Breaking Down the Wing-T Fullback Trap

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The fullback trap play, part of the Wing-T Buck Series, is an essential core play for any Wing-T team. It is usually one of the first six plays I install, right after putting in the Belly series.

This play is also known as “guard trap”, with quite a few variations on how it is run. Let’s start with the basics and diagram it out.

Play diagram 30 Trap

Play diagram 30 Trap

And here it is to the left side:

Play diagram 31 Trap

Play diagram 31 Trap

And here is some film showing Left 31 Trap.

The Fullback Trap is the primary complement to the Buck Sweep. The backfield motion is nearly identical, though the QB must rotate further on his left foot so that he can step off line and make room for the FB diving straight ahead on line. Other than stepping off line, the QB continues his 3-step progression with his back to the LOS until he begins the fake boot. The FB steps straight forward on line, raises his right arm to take the hand-off, then bends to playside to cut inside the trap block.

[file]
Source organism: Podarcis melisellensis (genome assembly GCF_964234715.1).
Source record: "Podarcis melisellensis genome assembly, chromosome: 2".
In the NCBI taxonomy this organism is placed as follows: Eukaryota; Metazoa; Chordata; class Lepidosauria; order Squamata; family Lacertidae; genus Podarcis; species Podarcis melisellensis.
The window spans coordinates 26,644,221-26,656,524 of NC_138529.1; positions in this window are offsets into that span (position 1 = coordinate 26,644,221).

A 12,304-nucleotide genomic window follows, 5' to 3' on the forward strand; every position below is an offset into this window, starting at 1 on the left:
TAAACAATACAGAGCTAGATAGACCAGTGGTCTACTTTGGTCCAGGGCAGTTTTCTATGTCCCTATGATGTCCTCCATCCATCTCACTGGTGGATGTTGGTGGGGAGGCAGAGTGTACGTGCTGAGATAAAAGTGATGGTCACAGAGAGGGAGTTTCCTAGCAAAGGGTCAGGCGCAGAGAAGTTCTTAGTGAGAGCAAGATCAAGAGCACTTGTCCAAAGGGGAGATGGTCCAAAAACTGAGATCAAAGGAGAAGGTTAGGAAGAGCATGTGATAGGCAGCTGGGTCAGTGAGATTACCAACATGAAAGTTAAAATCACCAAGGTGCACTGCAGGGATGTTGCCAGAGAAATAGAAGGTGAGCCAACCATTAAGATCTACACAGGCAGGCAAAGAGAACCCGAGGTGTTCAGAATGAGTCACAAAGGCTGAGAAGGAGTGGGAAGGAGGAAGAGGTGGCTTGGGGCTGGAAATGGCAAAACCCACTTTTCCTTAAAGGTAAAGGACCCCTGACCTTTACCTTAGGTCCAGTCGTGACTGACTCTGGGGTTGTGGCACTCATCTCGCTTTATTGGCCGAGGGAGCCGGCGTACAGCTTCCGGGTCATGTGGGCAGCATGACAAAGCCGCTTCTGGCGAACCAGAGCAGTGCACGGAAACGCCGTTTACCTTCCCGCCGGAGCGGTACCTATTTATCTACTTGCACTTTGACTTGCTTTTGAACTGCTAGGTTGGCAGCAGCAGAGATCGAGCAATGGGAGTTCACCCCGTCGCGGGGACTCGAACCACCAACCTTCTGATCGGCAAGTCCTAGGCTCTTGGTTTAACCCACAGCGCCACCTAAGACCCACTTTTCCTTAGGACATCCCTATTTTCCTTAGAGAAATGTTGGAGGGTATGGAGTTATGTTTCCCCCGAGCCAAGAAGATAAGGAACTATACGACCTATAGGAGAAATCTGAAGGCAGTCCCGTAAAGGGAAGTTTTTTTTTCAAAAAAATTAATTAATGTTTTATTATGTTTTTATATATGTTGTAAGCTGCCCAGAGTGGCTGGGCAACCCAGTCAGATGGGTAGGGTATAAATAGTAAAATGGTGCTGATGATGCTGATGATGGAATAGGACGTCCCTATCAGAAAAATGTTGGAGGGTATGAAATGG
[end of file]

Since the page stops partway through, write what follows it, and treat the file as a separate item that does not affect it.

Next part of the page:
The C and playside guard will down block. The backside guard will step over behind the C and cross block across the playside guard. The playside tackle will rip through any defensive lineman heads up or inside and get to the first ILB he sees towards the middle. The TE will reach in to C gap but try to get to the second level and seal off the ILB on the playside.

You might just want the TE to go straight to second level and take the first backer he finds to his inside.

Alternative Blocking Schemes

Back in August I ran a Wing-T Twitter Chat on influence blocking, and trap gut came up quite a bit. I won’t revisit those notes here, but I’ll post the play diagram for reference.

Trap Gut

Trap Gut

Some defensive coaches focus on “read the guards!” to help key their linebackers. If you are seeing linebackers scrape too fast on the sweep, following the pulling guards, you might influence them a lot easier than blocking them.

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